No similar or ongoing systematic reviews are recorded in the international prospective register of systematic reviews (PROSPERO). Therefore, a computerized, structured literature search of different databases (Medline ALL, Embase, Web of Science Core Collection, Cochrane Central Register of Controlled Trials, and additional search engines (Google Scholar)) will be performed to identify relevant outcomes for AYAs. The search string for each database has been constructed together with an experienced librarian and can be found in Additional file 1: Appendix Text A1. The protocol for this review is registered on OSF Registries (

Inclusion criteria:

  • Population: AYAs (13 up until (and including) 39 years old at initial cancer diagnosis) or a subset of this age range (e.g. adolescents or young adults only). The AYA age range will be flexibly applied, meaning not limited to 13–39 years, because lower and upper age limits for AYAs differ per country or per study

  • Mixed samples will be included if age stratified outcomes are available for the target population

  • Studies conducted in other study populations, such as healthcare providers, friends, parents or carers of AYAs will be included only if the participants provide information on the outcomes of AYAs

  • On and/or off treatment, including at diagnosis, during treatment or following treatment (patients and/or survivors). There is no upper limit for the time since diagnosis for AYA cancer survivors. Patients on maintenance treatment will be included.

  • Written in English language

  • Any type of malignant tumour or benign central nervous system (CNS) tumour

  • Study types: randomized controlled trials (RCTs), observational cohort studies, case–control studies, case series, cross-sectional studies, qualitative studies

  • Studies focussing on all types of biological, physical, psychological or social outcomes

Exclusion criteria:

  • Study population consists exclusively of healthy or non-cancer study population, including desmoids and in situ carcinomas

  • Study population consists exclusively of childhood cancer patients aged under 13 years at initial cancer diagnosis or adult cancer patients aged over 39 years at initial cancer diagnosis

  • Full text is unavailable

  • Only a conference abstract or poster is available

  • Study protocols, case reports, reviews/ meta-analyses, expert opinions, theoretical papers, policy documents/ guidelines, consensus letters, editorials

  • Non-human study

Each article will be independently screened by two reviewers based on title/abstract and full text, using the selection criteria outlined above. Conflicts will be resolved through discussion or, if necessary, by involving a third reviewer from the steering committee to arrive at majority agreement.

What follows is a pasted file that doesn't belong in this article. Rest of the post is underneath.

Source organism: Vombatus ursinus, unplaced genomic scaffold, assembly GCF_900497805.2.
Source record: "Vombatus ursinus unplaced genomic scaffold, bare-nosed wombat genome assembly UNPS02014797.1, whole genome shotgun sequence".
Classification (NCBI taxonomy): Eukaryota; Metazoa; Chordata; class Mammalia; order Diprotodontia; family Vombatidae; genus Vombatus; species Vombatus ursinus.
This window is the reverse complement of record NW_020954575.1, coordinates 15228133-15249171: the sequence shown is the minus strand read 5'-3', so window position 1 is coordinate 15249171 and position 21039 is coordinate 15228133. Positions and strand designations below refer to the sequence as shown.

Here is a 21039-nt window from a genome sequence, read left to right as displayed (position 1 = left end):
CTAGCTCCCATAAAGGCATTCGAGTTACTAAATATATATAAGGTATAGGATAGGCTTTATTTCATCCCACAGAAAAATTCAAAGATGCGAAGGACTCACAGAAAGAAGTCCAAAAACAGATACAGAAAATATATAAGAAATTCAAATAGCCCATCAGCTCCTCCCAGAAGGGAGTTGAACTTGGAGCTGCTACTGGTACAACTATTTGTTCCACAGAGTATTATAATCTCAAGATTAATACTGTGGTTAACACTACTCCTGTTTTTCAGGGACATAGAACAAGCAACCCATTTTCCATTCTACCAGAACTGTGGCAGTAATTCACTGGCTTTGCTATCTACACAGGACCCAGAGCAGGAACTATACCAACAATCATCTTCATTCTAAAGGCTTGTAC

The following data will be extracted: study characteristics, outcomes, outcome measurement instruments and/or definitions provided by the authors for each outcome as described in the COMET handbook [27] and potential case-mix variables (e.g. sex, ethnicity, type of treatment) as preliminary work for Phase 7—determine “case-mix “ factors.

All outcomes will be extracted verbatim from the source manuscripts to allow external critical review of the COS right back to its inception. It is likely that some outcomes will be the same but will have been defined or measured in different publications in various ways. For example, literature on work or employment outcomes often uses different definitions e.g., impact of cancer on work plans [32], vocational goal disruption [33], return to work rates [34], workability and employment status [35]. The first step is to group these different definitions together (extracting the wording description verbatim) under the same outcome name. Subsequently, these outcomes will be grouped into outcome domains. A generic taxonomy has been developed for outcomes in medical research, containing 38 outcomes, which will be used as a framework for our project [36], including medical outcomes (e.g., cardiac, endocrine), life impact outcomes (e.g. social functioning, global quality of life) resource use (e.g. economic, hospital) and adverse treatment events. Categorisation of each verbatim outcome definition to an outcome name and each outcome name to an outcome domain will be performed independently by two reviewers from multidisciplinary backgrounds. Where two researchers work on this process, another steering committee member will need to resolve differences and make final decisions in alignment with the SC’s vision.

At a later stage we will also categorize whether an outcome is age-specific or cancer-generic/tumour-specific and at which phase of the cancer continuum the outcome is of importance (all phases, diagnosis, treatment, follow-up, survivorship, palliative care and end of life; Fig. 1). This will be done by the same reviewers.

Step 2: interviews and focus groups with stakeholders

Interviews and small group interviews with approximately 30 AYAs and others stakeholders (up to 20 carers and up to 20 health care professionals) will be carried out to be able to generate a complete list of outcomes of relevance to AYAs.